Tourism and the Vietnamese Challenge

By: Jobers R. Bersales October 03,2018 - 10:36 PM

For a country supposedly on the grip of authoritarian, one-party communist rule, Vietnam continues to defy the stereotype. Its openness to the world and its pursuit of the market economy (some would call this patent capitalist revisionism) has brought windfalls in terms of tourist inflows and direct foreign investments.

I first got a glimpse of this once war-ravaged country in 2009 when I attended a meeting of hundreds of archaeologists in Hanoi, in the same manner as the conference I attended in Hue last week. In a span of just nine years, to host such a conference is no mean feat. And it is a testament to how much progress has been achieved ever since ‘doi moi,’ the principle of a socialist-oriented market economy, was first introduced in 1986 by reformists in the Vietnamese Communist Party.

It’s now my fourth time to be back in Vietnam and I am still fascinated no end at how tourist-friendly this country is. Despite over 30 years of war that wrought so much damage on its natural and cultural resources, especially its historic built heritage, it is amazing how so much is being spent by the government to establish museums and heritage centers and fund large-scale archaeological excavations jointly with foreign countries like Japan, Germany and its former enemies America and France.

The Hanoi I saw in 2009 was but a glimpse of the hustle and bustle of local and tourist life alike when I revisited Vietnam’s capital city last week. The wide avenues surrounding Hoan Kiem Lake, the smallest of the many lakes in the city, was now off-limits to all forms of vehicles (including bikes) on weekends. Tourists from all over the world were now billeted in many mid-rise hotels that have sprouted since then. There is even a red hop-on, hop-off double-decker tour bus that one normally sees only in highly-developed countries. Manila and Cebu don’t even have them!

Developed by the French during their brutal reign in the colonial era, Hanoi, like other cities in Vietnam boasts of so many leafy neighborhoods, tree-lined avenues and a multitude of parks full of fountains and waterways. Favorite tourist cities like Ho Chi Minh (formerly Saigon), Hue, Da Nang and Hanoi are so tourist-friendly that you never get lost. There is always a tourist information kiosk prominent in the central district of each city, while we have none in Cebu (except Carcar and Argao). Cheap but stomach-friendly and safe food can be had anywhere.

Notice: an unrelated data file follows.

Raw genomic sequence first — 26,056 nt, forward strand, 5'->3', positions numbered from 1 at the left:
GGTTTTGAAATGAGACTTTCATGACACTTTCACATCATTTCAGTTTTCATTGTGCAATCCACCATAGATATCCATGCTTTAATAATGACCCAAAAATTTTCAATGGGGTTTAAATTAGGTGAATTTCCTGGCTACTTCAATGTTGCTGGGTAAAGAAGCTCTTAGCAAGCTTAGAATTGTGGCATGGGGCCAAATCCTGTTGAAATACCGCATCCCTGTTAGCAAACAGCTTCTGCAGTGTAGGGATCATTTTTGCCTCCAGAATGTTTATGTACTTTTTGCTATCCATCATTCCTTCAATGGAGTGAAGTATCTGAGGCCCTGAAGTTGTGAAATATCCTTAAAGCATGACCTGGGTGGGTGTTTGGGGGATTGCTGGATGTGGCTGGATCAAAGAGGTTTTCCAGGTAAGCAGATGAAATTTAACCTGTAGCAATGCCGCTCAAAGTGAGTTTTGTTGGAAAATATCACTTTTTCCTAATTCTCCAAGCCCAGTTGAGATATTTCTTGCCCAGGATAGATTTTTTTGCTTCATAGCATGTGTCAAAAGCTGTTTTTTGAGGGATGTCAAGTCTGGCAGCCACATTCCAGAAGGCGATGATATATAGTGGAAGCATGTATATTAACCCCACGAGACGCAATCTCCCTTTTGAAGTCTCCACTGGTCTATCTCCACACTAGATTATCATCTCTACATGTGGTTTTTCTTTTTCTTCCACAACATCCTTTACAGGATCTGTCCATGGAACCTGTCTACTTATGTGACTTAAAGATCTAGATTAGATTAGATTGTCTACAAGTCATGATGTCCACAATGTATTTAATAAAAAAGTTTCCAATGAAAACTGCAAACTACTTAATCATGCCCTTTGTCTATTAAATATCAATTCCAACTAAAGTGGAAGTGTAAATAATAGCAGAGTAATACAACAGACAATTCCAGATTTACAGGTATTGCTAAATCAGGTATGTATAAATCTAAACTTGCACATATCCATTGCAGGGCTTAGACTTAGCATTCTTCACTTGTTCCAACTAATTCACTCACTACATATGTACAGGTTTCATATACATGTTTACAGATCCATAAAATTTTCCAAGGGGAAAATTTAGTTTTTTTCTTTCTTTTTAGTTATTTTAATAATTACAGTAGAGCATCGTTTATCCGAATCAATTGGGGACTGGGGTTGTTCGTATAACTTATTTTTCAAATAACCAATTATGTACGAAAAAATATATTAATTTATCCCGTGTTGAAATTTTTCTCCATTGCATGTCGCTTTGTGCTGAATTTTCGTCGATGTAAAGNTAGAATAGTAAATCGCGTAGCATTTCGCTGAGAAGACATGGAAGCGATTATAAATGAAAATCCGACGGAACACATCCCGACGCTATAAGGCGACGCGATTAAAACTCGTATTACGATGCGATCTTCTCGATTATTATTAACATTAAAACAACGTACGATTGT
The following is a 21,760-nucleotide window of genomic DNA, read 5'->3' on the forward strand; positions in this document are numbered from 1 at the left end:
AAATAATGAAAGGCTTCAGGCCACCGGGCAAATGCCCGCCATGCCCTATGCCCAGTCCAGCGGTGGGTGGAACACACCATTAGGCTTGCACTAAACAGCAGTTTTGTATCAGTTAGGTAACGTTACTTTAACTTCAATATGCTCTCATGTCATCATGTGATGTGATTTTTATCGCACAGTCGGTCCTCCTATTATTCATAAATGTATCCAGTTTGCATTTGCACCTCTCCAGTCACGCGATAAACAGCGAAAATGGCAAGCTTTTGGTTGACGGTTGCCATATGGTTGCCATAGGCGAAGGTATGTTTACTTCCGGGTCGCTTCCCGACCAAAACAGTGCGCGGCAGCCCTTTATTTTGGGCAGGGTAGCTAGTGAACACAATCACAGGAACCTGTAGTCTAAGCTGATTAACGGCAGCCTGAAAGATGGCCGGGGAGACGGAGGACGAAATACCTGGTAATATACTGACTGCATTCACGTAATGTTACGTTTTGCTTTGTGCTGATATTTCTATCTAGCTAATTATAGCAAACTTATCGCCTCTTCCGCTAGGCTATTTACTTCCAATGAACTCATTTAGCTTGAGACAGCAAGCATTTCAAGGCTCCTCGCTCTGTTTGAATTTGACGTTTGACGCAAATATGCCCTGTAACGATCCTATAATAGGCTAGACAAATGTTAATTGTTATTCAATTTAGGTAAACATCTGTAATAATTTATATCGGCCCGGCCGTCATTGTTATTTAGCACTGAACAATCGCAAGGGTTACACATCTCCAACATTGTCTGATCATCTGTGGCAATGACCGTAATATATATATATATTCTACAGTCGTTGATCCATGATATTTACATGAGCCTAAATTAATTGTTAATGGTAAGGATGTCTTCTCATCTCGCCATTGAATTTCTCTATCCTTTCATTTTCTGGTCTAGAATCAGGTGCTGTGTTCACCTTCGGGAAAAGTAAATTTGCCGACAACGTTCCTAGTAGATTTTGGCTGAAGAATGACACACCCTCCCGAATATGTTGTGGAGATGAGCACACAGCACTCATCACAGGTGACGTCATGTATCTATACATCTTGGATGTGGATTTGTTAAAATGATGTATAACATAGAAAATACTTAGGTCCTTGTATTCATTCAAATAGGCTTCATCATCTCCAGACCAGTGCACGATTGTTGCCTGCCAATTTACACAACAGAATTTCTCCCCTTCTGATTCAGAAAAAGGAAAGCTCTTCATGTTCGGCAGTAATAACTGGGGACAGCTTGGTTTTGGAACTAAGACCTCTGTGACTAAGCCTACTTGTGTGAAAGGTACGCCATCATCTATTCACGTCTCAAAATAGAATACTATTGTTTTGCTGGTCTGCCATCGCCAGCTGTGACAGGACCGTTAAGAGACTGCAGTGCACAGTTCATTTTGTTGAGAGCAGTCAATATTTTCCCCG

There is so much that local tourist authorities can learn from the Vietnamese, a proud nation that managed to humiliate a superpower. It is not that Cebu City has no natural and cultural resources that tourists can appreciate. I do not subscribe to the view of people who say that we have nothing to show after the tourist goes through a harrowing, traffic-infested three-hour trip from the airport to the city center.

We certainly have a lot of attractions and cultural niches to show. What we lack is the imagination to develop them not just for tourists but also for Cebuanos to feel a sense of pride over them. The problem, I believe, is we just have too much talk and less action and discipline — the standard problem of exuberant democracy. We all know what should be done, we talk about them but at the end of the day there is no follow through. So we end up with the usual.

Well, the opening of the Bohol International Airport, which will surely compete with our usual tourists coming in for the sun, sea and sand, should jolt our tourism professionals and operators to stop talking and start doing the things that one gets to see in other countries: more signages, more toilets, more brochures, new tourist information booths, more walkways, more imagination. And while we’re at it, let’s support our museums with new exhibitions and better facilities.

In Hue, even high-end hotels carry this sign: “Toilets. Free Use for Tourists.” When Cebu’s hotels can have a sign like that, then that is when I will believe we are at par with how much Vietnam pampers its visitors.

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TAGS: Hanoi, tourism, Vietnam

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